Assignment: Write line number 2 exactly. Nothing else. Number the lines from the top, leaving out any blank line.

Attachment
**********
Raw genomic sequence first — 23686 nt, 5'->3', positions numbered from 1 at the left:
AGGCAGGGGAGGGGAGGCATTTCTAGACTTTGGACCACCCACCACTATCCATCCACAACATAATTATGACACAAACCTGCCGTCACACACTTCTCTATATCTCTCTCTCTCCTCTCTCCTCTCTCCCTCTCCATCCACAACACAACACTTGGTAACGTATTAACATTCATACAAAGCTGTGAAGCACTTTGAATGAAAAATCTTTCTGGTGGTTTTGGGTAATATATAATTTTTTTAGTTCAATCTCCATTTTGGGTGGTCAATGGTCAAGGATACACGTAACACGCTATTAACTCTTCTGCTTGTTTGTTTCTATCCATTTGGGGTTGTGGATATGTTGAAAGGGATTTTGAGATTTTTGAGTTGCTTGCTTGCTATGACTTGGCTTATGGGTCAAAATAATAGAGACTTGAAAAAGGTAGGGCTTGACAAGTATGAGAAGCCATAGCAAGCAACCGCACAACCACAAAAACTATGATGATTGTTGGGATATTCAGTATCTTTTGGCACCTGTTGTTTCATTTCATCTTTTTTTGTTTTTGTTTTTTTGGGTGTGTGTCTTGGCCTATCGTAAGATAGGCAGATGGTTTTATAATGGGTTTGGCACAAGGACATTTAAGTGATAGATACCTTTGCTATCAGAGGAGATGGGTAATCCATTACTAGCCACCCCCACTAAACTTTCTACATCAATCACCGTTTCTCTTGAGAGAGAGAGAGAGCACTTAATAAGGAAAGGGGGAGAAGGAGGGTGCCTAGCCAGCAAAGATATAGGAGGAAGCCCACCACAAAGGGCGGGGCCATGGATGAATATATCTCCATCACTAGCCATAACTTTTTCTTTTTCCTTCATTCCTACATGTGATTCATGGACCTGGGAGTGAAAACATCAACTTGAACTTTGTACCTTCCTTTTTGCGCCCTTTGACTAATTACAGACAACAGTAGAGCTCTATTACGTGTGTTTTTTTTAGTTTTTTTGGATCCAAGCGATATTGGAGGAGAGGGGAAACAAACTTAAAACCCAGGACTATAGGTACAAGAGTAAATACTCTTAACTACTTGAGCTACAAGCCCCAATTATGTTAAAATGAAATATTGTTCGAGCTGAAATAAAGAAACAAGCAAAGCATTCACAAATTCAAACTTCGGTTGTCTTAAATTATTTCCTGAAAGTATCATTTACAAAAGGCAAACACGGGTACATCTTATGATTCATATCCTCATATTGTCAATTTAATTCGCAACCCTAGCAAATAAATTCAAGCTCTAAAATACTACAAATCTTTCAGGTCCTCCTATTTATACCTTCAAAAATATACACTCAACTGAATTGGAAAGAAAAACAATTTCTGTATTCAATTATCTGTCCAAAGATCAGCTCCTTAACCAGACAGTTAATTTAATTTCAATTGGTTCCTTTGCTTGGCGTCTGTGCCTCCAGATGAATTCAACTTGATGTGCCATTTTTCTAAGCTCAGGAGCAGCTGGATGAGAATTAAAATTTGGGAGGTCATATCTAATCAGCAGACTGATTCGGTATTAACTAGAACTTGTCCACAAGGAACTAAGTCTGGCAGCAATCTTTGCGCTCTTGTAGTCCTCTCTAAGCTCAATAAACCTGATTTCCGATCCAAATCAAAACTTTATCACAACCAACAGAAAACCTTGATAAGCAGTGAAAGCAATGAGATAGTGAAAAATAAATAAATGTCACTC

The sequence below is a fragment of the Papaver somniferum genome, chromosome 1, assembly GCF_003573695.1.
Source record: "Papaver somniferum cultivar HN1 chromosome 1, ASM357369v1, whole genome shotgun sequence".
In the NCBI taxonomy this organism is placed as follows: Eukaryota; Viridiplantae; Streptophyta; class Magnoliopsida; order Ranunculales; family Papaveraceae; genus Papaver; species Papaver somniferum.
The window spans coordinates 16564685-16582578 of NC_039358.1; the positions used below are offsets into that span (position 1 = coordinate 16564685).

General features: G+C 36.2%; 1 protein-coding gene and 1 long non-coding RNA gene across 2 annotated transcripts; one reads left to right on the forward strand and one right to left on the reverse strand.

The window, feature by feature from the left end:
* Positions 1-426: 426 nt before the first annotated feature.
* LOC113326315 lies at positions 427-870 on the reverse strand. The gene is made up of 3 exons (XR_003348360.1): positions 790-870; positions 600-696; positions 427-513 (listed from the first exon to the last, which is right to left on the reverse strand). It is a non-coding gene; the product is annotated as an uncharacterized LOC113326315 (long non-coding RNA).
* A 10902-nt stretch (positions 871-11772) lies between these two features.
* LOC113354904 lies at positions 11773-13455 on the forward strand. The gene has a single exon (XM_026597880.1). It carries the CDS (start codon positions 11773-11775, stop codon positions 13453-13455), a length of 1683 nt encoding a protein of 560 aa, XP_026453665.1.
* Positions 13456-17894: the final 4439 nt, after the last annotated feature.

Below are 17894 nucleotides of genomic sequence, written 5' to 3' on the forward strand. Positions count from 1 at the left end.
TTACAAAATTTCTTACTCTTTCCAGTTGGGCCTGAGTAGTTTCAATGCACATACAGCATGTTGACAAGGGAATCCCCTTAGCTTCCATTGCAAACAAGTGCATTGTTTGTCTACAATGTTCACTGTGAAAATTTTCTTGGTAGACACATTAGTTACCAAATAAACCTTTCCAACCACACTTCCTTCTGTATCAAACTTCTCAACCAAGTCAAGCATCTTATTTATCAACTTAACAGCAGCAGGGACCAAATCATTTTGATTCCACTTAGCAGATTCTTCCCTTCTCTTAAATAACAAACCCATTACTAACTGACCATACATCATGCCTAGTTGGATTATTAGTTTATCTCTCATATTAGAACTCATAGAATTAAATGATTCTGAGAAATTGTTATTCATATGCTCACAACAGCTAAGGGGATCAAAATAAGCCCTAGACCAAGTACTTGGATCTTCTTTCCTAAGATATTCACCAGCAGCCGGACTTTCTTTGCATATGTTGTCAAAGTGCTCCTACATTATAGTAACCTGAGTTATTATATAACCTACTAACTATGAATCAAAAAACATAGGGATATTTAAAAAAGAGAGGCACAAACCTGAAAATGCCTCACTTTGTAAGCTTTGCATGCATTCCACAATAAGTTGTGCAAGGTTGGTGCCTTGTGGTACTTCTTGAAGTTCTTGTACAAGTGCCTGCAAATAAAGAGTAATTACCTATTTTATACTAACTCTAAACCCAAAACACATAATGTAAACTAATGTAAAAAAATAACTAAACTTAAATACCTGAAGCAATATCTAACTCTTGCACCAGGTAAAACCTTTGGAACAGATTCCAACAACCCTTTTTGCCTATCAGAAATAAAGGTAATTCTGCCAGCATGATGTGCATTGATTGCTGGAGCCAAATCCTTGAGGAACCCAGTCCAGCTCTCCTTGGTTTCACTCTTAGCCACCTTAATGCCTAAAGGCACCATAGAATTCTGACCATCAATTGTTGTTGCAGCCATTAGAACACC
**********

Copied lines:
AGGCAGGGGAGGGGAGGCATTTCTAGACTTTGGACCACCCACCACTATCCATCCACAACATAATTATGACACAAACCTGCCGTCACACACTTCTCTATATCTCTCTCTCTCCTCTCTCCTCTCTCCCTCTCCATCCACAACACAACACTTGGTAACGTATTAACATTCATACAAAGCTGTGAAGCACTTTGAATGAAAAATCTTTCTGGTGGTTTTGGGTAATATATAATTTTTTTAGTTCAATCTCCATTTTGGGTGGTCAATGGTCAAGGATACACGTAACACGCTATTAACTCTTCTGCTTGTTTGTTTCTATCCATTTGGGGTTGTGGATATGTTGAAAGGGATTTTGAGATTTTTGAGTTGCTTGCTTGCTATGACTTGGCTTATGGGTCAAAATAATAGAGACTTGAAAAAGGTAGGGCTTGACAAGTATGAGAAGCCATAGCAAGCAACCGCACAACCACAAAAACTATGATGATTGTTGGGATATTCAGTATCTTTTGGCACCTGTTGTTTCATTTCATCTTTTTTTGTTTTTGTTTTTTTGGGTGTGTGTCTTGGCCTATCGTAAGATAGGCAGATGGTTTTATAATGGGTTTGGCACAAGGACATTTAAGTGATAGATACCTTTGCTATCAGAGGAGATGGGTAATCCATTACTAGCCACCCCCACTAAACTTTCTACATCAATCACCGTTTCTCTTGAGAGAGAGAGAGAGCACTTAATAAGGAAAGGGGGAGAAGGAGGGTGCCTAGCCAGCAAAGATATAGGAGGAAGCCCACCACAAAGGGCGGGGCCATGGATGAATATATCTCCATCACTAGCCATAACTTTTTCTTTTTCCTTCATTCCTACATGTGATTCATGGACCTGGGAGTGAAAACATCAACTTGAACTTTGTACCTTCCTTTTTGCGCCCTTTGACTAATTACAGACAACAGTAGAGCTCTATTACGTGTGTTTTTTTTAGTTTTTTTGGATCCAAGCGATATTGGAGGAGAGGGGAAACAAACTTAAAACCCAGGACTATAGGTACAAGAGTAAATACTCTTAACTACTTGAGCTACAAGCCCCAATTATGTTAAAATGAAATATTGTTCGAGCTGAAATAAAGAAACAAGCAAAGCATTCACAAATTCAAACTTCGGTTGTCTTAAATTATTTCCTGAAAGTATCATTTACAAAAGGCAAACACGGGTACATCTTATGATTCATATCCTCATATTGTCAATTTAATTCGCAACCCTAGCAAATAAATTCAAGCTCTAAAATACTACAAATCTTTCAGGTCCTCCTATTTATACCTTCAAAAATATACACTCAACTGAATTGGAAAGAAAAACAATTTCTGTATTCAATTATCTGTCCAAAGATCAGCTCCTTAACCAGACAGTTAATTTAATTTCAATTGGTTCCTTTGCTTGGCGTCTGTGCCTCCAGATGAATTCAACTTGATGTGCCATTTTTCTAAGCTCAGGAGCAGCTGGATGAGAATTAAAATTTGGGAGGTCATATCTAATCAGCAGACTGATTCGGTATTAACTAGAACTTGTCCACAAGGAACTAAGTCTGGCAGCAATCTTTGCGCTCTTGTAGTCCTCTCTAAGCTCAATAAACCTGATTTCCGATCCAAATCAAAACTTTATCACAACCAACAGAAAACCTTGATAAGCAGTGAAAGCAATGAGATAGTGAAAAATAAATAAATGTCACTC